This seems as good a time as any to explore Patrik Laine’s penchant for sleepwalking and -talking. He’s sitting at a high table in an otherwise empty restaurant at ice level in Bell MTS Place, dressed in grey sweatpants and brown Ugg boots, a combination that actually looks cool on him. Laine has been chatting for half an hour already, about his childhood and Finland and goal-scoring and what these Winnipeg Jets are capable of. He’s straight-faced, even when he’s being funny, like when he insists he sees a lot of his teammates on off-days, though only “in the virtual world.” But when his tendency to wander while he’s dozing comes up, he smiles and his eyebrows shoot up. “Where’d you hear that?” he wonders. His love of video games is well known; his sleeping habits, not so much.
Laine can probably guess that the information comes courtesy of his friend, teammate and former roommate on the road, Nikolaj Ehlers. Laine has woken Ehlers up more than a few times sleep-talking in Finnish, a language Ehlers doesn’t understand a lick of. Laine has no idea what he’s talking about in his sleep, either, and doesn’t remember doing it. What he does remember is when he wakes up outside his bed, like at the 2016 World Junior Championship, when the tournament’s leading scorer found himself standing in a hotel hallway wearing only his underwear. Laine wasn’t alarmed, he swears, especially since he’d taken a pillow and blanket from his room. “But I had to pee and I didn’t have a key,” he explains. “I didn’t know what time it was.” He knocked on teammates’ doors. When nobody answered, he walked down to the front desk. It turned out it was the middle of the night. In his boxers and wrapped in that blanket, he got a new key and put himself back to bed. “I’ve had a few of those,” he admits.
Hey, nobody has ever said Patrik Laine is boring. This is, after all, the 20-year-old who has been thrilling fans since he entered the NHL at age 18. That season, the second-overall pick put up 36 goals, seventh-most in the NHL and behind only No. 1 pick Auston Matthews among rookies. He bettered Matthews and his first-year mark last season; his 44 goals ranked second overall, trailing only one of his idols, Alex Ovechkin. This season, he became just the fourth player in NHL history to put up three straight 30-goal seasons before the age of 21, joining Wayne Gretzky, Dale Hawerchuk and Jimmy Carson. Only three players in history hit the 100-goal mark younger than Laine did. There is no question: he is one of the most gifted goal-scorers hockey has ever seen.
But as Jets fans know well, this third NHL season has been his toughest yet, so much so that his long-term value has been called into question. Laine hit the 30-goal mark in game No. 76, late in March, and his scoring droughts have lasted as long as 15 games at a stretch. Incredibly, 60 per cent of Laine’s regular-season goals came in the month of November. Relative to his first two years in this league, his production has been streaky and cold, and as the Jets enter the post-season, one year removed from the run that saw them ousted three wins short of a trip to the Stanley Cup Final, they need their most exciting goal-scorer to get hot again. Laine has been working this season on becoming a more well-rounded player and, really, a guy this team can rely on at both ends of the ice when it matters most. It has no doubt cost him in the goal-scoring department. But if he can catch lightning in a bottle this post-season and go on one of his offensive runs, well — look out. This is Laine’s chance to remove any doubt that he’s one of the NHL’s brightest lights.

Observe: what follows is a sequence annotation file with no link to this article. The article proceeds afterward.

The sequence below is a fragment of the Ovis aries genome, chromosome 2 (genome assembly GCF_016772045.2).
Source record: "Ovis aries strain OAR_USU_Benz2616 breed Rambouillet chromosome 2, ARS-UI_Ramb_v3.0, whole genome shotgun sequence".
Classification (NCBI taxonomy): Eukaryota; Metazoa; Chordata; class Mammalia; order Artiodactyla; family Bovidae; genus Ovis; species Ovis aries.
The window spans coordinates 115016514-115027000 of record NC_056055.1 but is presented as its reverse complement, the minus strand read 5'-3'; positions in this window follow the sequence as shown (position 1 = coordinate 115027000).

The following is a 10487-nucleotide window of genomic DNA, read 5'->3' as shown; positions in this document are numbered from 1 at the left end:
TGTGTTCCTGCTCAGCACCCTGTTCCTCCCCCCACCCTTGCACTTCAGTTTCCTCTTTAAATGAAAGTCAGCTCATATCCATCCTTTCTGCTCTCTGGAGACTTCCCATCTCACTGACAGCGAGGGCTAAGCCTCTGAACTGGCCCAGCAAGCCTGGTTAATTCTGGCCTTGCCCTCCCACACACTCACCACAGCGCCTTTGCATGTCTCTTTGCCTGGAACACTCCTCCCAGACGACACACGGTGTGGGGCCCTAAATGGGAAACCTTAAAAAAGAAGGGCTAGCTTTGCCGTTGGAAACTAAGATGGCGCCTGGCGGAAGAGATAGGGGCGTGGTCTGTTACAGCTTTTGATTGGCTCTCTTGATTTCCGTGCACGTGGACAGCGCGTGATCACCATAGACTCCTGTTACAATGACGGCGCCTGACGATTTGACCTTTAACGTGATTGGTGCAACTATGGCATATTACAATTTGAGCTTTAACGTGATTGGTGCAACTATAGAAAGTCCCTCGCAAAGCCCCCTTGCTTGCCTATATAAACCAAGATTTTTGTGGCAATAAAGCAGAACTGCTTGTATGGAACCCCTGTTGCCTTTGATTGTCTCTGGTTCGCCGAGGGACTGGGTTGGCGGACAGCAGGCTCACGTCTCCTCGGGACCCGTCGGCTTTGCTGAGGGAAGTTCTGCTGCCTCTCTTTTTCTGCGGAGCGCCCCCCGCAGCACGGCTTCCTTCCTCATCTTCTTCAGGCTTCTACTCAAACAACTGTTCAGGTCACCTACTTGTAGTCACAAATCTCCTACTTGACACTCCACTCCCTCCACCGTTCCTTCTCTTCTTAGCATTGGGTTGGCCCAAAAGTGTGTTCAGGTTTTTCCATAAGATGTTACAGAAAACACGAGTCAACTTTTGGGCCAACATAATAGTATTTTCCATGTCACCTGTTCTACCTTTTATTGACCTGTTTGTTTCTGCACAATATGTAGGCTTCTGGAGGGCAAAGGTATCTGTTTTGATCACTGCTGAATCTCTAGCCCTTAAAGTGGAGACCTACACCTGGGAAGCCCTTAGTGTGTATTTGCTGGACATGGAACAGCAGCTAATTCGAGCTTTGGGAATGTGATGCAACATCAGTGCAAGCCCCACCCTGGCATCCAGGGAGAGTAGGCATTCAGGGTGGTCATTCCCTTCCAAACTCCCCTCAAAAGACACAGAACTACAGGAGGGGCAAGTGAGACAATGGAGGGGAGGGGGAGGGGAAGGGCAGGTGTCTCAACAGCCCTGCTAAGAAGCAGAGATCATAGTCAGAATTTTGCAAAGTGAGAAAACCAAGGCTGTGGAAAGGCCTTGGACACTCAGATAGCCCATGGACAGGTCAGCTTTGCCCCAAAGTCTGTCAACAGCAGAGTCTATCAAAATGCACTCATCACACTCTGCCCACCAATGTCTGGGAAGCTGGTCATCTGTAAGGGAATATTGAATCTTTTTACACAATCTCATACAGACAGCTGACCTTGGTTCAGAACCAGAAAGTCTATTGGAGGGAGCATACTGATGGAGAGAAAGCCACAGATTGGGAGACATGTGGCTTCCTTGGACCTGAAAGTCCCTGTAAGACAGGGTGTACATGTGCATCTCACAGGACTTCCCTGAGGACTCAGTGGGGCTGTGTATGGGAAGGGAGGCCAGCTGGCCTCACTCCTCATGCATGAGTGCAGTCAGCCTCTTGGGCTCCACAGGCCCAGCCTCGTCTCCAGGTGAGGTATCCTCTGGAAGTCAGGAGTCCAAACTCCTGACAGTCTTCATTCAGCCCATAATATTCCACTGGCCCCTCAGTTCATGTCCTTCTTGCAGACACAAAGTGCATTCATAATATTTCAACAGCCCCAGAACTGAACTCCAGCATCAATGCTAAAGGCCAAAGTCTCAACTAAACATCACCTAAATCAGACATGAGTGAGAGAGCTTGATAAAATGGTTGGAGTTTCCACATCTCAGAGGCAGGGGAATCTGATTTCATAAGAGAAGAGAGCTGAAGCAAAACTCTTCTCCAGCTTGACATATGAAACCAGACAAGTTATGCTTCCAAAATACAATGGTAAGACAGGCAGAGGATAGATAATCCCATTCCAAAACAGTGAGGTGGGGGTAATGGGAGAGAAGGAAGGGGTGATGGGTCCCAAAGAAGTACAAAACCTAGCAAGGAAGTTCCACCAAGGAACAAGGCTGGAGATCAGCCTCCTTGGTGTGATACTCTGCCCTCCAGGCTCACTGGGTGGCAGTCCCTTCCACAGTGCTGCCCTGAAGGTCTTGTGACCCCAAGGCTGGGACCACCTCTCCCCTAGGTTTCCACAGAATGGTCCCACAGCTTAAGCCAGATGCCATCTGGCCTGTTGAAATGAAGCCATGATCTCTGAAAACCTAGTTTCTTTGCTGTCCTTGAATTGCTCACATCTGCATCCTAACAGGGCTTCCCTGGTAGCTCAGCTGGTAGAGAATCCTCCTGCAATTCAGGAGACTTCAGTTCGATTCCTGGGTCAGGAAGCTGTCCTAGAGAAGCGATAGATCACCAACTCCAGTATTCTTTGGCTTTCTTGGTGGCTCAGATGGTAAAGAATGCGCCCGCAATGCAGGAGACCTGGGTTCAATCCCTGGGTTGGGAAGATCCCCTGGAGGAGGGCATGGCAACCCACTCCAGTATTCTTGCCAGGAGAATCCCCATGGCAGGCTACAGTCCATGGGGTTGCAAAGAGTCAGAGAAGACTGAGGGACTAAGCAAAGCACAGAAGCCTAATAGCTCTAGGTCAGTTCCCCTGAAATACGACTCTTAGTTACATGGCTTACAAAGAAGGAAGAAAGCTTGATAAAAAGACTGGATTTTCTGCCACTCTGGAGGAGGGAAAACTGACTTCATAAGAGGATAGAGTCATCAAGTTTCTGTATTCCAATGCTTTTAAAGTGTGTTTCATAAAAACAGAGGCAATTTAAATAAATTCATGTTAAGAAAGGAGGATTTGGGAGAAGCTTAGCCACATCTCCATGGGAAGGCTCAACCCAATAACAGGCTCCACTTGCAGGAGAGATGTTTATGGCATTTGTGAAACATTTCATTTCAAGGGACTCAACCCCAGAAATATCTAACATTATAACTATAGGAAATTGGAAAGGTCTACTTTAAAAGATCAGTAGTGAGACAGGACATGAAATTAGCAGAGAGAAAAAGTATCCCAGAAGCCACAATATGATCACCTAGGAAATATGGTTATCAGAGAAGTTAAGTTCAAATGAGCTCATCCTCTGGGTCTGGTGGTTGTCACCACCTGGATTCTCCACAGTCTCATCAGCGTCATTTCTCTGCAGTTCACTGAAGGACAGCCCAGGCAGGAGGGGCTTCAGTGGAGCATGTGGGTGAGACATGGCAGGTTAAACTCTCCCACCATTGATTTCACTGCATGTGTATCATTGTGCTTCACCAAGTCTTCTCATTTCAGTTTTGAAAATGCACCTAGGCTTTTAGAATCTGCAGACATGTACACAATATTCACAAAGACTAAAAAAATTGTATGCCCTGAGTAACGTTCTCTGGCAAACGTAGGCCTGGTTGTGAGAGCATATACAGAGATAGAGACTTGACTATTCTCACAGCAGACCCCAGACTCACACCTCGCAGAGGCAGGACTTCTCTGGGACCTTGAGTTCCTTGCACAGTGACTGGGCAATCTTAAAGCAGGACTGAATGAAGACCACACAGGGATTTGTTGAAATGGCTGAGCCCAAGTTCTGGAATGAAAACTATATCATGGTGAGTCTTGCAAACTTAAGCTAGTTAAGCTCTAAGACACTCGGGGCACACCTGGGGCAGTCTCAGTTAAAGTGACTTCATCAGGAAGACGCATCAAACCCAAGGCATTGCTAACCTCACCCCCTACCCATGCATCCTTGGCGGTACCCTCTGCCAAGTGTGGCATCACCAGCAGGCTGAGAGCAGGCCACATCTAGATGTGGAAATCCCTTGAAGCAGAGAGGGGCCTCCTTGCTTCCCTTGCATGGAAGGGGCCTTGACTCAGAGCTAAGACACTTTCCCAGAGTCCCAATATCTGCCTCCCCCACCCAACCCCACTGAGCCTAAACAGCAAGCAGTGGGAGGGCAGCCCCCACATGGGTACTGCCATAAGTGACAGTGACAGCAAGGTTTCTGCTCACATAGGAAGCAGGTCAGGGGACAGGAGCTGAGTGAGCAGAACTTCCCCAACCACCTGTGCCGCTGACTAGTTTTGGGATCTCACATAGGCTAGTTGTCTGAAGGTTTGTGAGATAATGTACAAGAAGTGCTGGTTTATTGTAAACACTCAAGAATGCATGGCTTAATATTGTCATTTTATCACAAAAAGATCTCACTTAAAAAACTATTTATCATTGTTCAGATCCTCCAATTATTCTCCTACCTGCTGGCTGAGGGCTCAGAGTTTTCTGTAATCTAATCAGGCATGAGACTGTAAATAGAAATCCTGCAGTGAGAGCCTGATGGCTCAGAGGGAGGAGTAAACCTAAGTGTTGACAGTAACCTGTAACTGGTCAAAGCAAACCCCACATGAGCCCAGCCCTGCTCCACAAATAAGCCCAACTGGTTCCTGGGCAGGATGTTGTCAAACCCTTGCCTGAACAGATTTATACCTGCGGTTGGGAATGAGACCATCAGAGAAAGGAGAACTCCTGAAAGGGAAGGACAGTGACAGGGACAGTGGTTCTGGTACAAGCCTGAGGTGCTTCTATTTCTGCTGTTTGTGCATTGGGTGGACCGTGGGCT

The team could be up 6–0, young Patrik could have three or four goals already, and it wouldn’t change a thing — he’d still be looking for more. Laine was nine years old, playing with kids a year older in the youth system in his hometown of Tampere, Finland’s second-most populated city. His coach at the time, Olli Savikko, remembers working on technical aspects of the game with Laine, but mostly shooting. “Snap shot, wrist shot, backhand shot and, of course, a little bit of slap shot,” says Savikko, who coached Laine for two seasons. “The main thing was always how he can score. He was so focused on scoring — more than anyone else I have seen.”
If Laine didn’t meet his personal objective for goal-scoring during a game, you could tell. “He was very upset and he would show it, slamming the stick,” says Savikko. “I think he expects that he could score more than any other player.”
There was a good reason for that belief: He could. By the time Laine was 12 or 13, the popular thought among coaches and scouts in Finland was that if he could channel his mental energy in the right direction, he’d crack the NHL, no problem. Still, a lot of coaches and teammates and parents didn’t exactly like his playing style. “I think coaches are more focused on individuals nowadays than when I was growing up,” Laine explains, leaned forward in his restaurant chair, elbows on the table, a grey tuque covering his very straight and very blonde hair. “It was not cool back in the day if you were a different kind of player,” he continues. “It wasn’t, maybe, the best way to play. Everybody said you’re selfish if you just want to score and not pass the puck, but I felt like I was good at it, so I was just doing it. A lot of guys and coaches and parents didn’t like that, but it’s not my issue.”
Finland’s approach to hockey was starting to change right around that time, though. In 2009, a summit was held involving nearly 300 scouts, coaches, GMs and assorted hockey people to discuss the minor programs in the country, since not a single Finnish player had been selected in the first round in three straight NHL drafts. One of the key results of the meeting was the general agreement that, going forward, systems would be secondary to coaching individual skills.